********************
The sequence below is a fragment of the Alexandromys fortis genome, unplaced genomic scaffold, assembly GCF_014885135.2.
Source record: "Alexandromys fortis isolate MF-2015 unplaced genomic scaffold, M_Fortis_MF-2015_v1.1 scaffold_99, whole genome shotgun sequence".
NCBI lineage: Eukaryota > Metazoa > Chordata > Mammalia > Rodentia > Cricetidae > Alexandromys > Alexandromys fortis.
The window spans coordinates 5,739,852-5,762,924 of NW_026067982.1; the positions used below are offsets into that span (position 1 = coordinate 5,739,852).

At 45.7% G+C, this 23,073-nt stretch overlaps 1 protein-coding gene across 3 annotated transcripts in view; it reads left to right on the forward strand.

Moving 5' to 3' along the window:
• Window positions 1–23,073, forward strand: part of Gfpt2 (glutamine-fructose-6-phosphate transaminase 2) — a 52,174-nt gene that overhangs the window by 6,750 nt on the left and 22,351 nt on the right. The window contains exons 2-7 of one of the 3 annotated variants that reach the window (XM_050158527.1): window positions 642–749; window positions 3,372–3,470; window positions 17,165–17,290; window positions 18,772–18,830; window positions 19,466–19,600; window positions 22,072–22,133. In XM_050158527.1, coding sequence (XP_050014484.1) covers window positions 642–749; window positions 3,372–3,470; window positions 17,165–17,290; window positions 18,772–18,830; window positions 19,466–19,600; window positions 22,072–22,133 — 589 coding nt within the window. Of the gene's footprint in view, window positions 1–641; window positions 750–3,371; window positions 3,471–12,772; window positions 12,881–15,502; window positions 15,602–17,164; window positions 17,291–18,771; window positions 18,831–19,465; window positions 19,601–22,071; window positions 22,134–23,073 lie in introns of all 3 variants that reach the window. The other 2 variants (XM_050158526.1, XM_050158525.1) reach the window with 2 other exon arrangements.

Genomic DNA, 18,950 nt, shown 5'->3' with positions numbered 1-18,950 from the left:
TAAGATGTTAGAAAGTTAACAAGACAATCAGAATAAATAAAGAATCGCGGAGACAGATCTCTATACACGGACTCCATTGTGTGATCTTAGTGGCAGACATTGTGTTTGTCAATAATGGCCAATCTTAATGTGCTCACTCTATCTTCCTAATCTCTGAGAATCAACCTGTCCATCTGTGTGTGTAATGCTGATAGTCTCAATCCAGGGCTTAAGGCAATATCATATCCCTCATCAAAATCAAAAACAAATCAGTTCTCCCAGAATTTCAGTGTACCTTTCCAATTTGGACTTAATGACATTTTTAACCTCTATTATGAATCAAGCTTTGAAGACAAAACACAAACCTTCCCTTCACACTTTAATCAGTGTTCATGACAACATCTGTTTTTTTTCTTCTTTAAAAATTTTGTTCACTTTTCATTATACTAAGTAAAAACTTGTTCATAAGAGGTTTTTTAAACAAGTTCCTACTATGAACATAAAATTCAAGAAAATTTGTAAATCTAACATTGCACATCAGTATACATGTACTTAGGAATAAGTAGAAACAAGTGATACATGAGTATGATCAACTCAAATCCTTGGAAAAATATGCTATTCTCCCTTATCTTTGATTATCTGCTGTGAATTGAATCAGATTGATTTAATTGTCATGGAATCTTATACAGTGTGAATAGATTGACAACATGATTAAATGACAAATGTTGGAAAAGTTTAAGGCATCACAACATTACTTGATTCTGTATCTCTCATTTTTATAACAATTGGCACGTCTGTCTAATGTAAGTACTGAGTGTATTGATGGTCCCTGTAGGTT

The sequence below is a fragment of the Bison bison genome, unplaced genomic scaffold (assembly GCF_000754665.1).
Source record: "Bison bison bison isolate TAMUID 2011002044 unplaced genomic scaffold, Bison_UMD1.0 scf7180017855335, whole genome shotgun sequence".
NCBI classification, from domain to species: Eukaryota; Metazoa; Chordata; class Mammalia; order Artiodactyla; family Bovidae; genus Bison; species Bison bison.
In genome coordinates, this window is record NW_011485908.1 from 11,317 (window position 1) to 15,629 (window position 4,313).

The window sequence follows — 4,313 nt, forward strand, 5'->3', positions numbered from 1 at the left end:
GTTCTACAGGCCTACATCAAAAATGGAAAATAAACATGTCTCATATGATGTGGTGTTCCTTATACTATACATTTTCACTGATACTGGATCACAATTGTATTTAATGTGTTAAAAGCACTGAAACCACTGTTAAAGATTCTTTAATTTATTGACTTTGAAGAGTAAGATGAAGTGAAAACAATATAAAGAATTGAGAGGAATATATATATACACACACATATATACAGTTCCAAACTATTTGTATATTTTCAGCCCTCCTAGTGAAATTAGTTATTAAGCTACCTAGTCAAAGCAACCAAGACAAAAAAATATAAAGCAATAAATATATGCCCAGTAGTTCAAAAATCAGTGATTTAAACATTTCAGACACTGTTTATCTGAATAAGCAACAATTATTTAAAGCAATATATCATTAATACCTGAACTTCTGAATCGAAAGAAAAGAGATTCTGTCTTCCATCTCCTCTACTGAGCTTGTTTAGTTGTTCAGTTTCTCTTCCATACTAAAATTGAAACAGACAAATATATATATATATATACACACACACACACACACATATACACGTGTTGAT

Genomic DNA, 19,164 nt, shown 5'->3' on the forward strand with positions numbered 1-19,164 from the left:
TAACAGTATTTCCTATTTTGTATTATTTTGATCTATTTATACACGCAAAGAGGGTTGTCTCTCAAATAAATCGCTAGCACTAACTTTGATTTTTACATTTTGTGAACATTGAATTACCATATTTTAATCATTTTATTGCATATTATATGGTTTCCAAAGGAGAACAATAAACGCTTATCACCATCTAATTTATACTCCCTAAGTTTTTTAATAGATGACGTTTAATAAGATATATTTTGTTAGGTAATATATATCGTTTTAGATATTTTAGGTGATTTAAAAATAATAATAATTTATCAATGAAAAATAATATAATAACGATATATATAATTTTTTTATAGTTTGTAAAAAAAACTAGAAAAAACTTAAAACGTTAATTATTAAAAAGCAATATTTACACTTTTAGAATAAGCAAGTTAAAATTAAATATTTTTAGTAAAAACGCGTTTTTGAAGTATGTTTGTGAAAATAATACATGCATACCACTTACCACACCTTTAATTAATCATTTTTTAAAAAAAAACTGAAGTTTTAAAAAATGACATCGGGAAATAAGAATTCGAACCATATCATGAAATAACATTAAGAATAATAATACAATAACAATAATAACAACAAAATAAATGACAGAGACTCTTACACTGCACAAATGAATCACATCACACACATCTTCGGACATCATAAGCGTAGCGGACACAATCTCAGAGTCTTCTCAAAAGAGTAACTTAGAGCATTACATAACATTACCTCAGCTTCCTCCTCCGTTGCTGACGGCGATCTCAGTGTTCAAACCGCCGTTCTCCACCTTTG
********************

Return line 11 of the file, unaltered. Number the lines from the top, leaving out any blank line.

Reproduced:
Source record: "Bison bison bison isolate TAMUID 2011002044 unplaced genomic scaffold, Bison_UMD1.0 scf7180017855335, whole genome shotgun sequence".